More than 1.4 million high school students worldwide are expected to take the SAT this year; however, estimates show that only about 50 percent of all secondary schools offer programs to prepare students for the exam. With a widely diverse range of platforms and solutions, today’s test-preparation software providers are hoping to raise that figure.

As the October SAT approaches, test-prep providers are offering programs via an unprecedented variety of media, thanks to technological innovations in software, handheld devices, and even cellular phone technology. Here are just a few examples.

Cellular and handheld options

The TI-84 Plus Silver Edition graphing calculator from Texas Instruments Inc. (TI) now includes SAT prep applications that the company says are ideal for student preparation in any environment, given the calculator’s portability. The SAT preparation tools come pre-loaded, with 30 educational applications that include more than 500 electronic flash cards containing math and verbal SAT sample questions geared to help prepare college-bound students for the new SAT format.

The company says it makes sense to invest in the TI-84 Plus Silver Edition, as graphing calculators are permitted for use or even required for the SAT Reasoning Test and Subject Tests, as well as Advanced Placement (AP) Calculus, Chemistry, Physics, and Statistics exams and also the ACT.

The device features a built-in USB port and enough memory to hold more than 90 applications. It retails for around $120, though TI says education discounts are available.

Franklin Electronic Publishing has a license agreement with Random House to publish The Princeton Review’s “Cracking the SAT” for the first time on a handheld electronic device. The result is a product called The Princeton Review Pocket Prep for the New SAT, a portable interactive handheld tutor designed to improve SAT scores with a complete test-preparation system that lets students prepare anywhere, the companies say.

This interactive handheld solution offers a complete Princeton Review test preparation suite for the new SAT. Features include self-directed verbal, math, and essay questions; practice exam diagnostics; practice drills; flash cards with 5,000 SAT vocabulary words; links to a Merriam-Webster dictionary and thesaurus; a custom user word list; an advanced grammar guide; and a calculator. Timed, full-length practice SAT exams with answers and explanations also are available.

The same Princeton Review test-prep features are available to Verizon cell-phone users (and soon for other carriers’ platforms) through a new, patent-pending push technology from VOCEL. The Princeton Review can now deliver content to teens on their phones whenever test preparation fits into students’ schedules.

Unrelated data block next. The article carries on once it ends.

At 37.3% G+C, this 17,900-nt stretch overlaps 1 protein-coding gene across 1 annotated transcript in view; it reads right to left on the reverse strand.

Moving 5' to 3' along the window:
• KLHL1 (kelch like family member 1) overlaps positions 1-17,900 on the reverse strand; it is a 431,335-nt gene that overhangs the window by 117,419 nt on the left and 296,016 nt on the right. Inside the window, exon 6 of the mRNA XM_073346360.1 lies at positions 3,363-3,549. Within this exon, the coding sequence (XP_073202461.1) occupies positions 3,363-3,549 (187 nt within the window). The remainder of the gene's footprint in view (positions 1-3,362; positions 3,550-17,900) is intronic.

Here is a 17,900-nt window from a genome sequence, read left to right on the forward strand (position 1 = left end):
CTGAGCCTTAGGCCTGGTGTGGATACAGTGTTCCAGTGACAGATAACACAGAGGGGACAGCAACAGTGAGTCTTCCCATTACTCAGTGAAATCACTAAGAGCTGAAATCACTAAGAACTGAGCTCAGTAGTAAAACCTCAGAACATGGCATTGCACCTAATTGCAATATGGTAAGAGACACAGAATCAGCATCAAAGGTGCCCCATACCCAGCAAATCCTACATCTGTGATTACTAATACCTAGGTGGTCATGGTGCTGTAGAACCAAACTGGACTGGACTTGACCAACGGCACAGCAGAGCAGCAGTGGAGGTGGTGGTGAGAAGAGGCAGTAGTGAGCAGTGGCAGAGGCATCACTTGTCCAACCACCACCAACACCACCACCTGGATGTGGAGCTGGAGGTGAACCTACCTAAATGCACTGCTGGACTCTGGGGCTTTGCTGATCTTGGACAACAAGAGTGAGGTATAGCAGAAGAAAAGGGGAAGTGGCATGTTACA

Students can use their mobile phones to get interactive, hands-on practice, strategies, and tips in much the same way they’d play a game or download a ring tone. Once downloaded, the content resides in the phone, so test-prep applications can be accessed even if there is no phone signal.

“For parents and students looking for every competitive edge for school and college admissions, a cell phone can now deliver another new way to learn: early, often, everywhere, and in bite-sized pieces,” said Andy Lutz, vice president of program development for The Princeton Review. “Anything has a bit more cache when it involves the phone. We’ve honestly been surprised at just how excited students are about the idea of SAT preparation via their mobile phones.”

The cell-phone version includes graphics, vibrations, and sound effects designed to make the lessons more compelling. A special feature even allows parents to be notified about their child’s progress by phone or eMail.

The Princeton Review chose to tailor this service to standard cellular phones because research shows about half of American young people (ages 13-17) have a cell phone, making these devices much more ubiquitous among teens and college students than personal digital assistants (PDAs) and other handheld devices.

VOCEL uses QUALCOMM’s BREW solution to incorporate its cutting-edge “push” technology into this application. The technology permits students to choose their own test-prep schedule.